The O-RAN Alliance

The O-RAN alliance was established in 2018 by AT&T, China Mobile, Deutsche Telekom, NTT DOCOMO, and Orange to build RAN solutions based on general-purpose vendor-neutral hardware and software-defined technology. It is a community of mobile operators, vendors, and research & academic institutions operating in the Radio Access Network industry.

General Market Research

Recent market reports mention Alium, a patent pool for licensing in the Open-RAN infrastructure area. MPEG LA and Unified Patents jointly formed it to help patent owners license patents necessary to make a radio unit in the O-RAN space. A total of eleven patent owners have joined Alium’s Open RAN licensing group. The list includes Acer, AT&T Intellectual Property, CableLabs, Comcast, Godo Kaisha IP Bridge 1, Koninklijke Philips, Meta, Mitsubishi Electric, Pantech, SK Telecom, and Verizon Patent and Licensing. More companies are expected to join the pool in the future.

Ericsson, Nokia, and Huawei, along with other significant players like Intel and Qualcomm, have joined the O-RAN space. In the Asia-Pacific region, companies such as Reliance Jio in India are building their 5G network based on the Open RAN technology. Some companies that could be part of the Jio 5G ecosystem include SignalChip, Saankhya Labs, Tejas Networks, Sterlite Technologies, and VVDN Technologies. Rakuten recently launched 4G and 5G commercial services based on Open-RAN architecture in Japan, using multiple vendor radios. The key vendors here include Altiostar, Cisco, Nokia, Intel, Qualcomm, Mavenir, Tech Mahindra, Viavi, Airspan, and so on. On the other hand, Vodafone is partnering with more than 20 chip vendors to advance the Open-RAN processors’ development at its European R&D center in Spain. Intel, Qualcomm, Broadcom, ARM, and Lime are among Vodafone’s various partners in this project.

IP Filing Trends in O-RAN

To understand the intellectual property aspect of this technology, Sagacious IP performed an extensive study of the companies that have invested in O-RAN patent filings. Since the O-RAN Alliance was founded in 2018, we have tried to capture patent/IP filing trends since then. Of course, there would be patents available before 2018 that would support the O-RAN technology. However, an immensely extensive study would be required to evaluate all those patent prospects and the subsequent IP filing trends. Here, we have focused on only those patents that could be relevant to the O-RAN space with the priority year 2018 or later.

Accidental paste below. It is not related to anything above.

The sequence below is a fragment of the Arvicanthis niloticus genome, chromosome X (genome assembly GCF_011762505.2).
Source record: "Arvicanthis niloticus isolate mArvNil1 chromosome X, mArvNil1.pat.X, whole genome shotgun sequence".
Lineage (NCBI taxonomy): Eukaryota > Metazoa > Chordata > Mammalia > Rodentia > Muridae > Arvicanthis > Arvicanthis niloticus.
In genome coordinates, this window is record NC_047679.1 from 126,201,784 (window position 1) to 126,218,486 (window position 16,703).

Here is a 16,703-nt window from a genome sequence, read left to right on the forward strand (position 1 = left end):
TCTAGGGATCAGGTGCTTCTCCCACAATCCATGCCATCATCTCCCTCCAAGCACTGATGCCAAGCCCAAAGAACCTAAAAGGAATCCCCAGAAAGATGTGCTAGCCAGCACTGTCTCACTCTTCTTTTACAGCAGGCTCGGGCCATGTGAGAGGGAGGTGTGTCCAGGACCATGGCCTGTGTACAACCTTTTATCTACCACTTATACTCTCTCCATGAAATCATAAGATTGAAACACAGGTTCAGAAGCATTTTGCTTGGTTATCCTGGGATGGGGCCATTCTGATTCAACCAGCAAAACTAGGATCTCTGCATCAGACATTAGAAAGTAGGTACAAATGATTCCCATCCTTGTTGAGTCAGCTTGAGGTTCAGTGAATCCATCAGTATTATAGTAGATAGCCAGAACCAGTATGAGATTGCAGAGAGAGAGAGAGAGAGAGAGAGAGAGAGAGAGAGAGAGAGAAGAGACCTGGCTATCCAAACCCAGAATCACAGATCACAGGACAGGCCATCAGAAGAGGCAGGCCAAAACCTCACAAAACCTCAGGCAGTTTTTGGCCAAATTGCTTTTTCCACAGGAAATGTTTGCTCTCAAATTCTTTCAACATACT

Figure 4 shows the number of patent families based on priority-year-wise distribution. As can be seen, the number of patent filings in the O-RAN space has increased since 2019. Moreover, the data for the years 2020, 2021, and 2022 would not be very accurate since it takes about 18 months in general for a patent application to be published in the public domain. Figure 5 shows the number of granted and pending patent applications with the priority year 2018 or later.

Figure 4: Number of Patent Families in O-RAN Space from 2018 to 2022

Figure 5: Number of granted and pending patents in the O-RAN space

The bar below shows assignee-based filing (top 12) of patent families in the O-RAN space. Samsung, Ericsson, Intel, Qualcomm, Nokia, and Huawei dominate these IP filing trends with the priority year 2018 or later.

Figure 6: Top 12 Assignees for Patent Filing in the O-RAN Space

The figure below shows jurisdiction-based filing (top 11) of patents in the O-RAN space. The US, China, Europe, India, Korea, and WIPO dominate the filing for O-RAN patents with the priority year 2018 or later.

Figure 7: Top 11 Jurisdictions for O-RAN Patent Filings (Source: Secondary Research and Indicative Patent Analysis)


The O-RAN sphere seems to be growing exponentially due to its flexibility to provide interoperability between vendors. With companies such as Nokia, Samsung, and Ericsson, along with various operators such as Orange, AT&T, and Vodafone adopting the technology, it has become a significant deployment in the evolving telecom world. Furthermore, a very bright scope can be seen in the direction of standard-essential patent implementation by various operators or vendors supporting or working on this technology.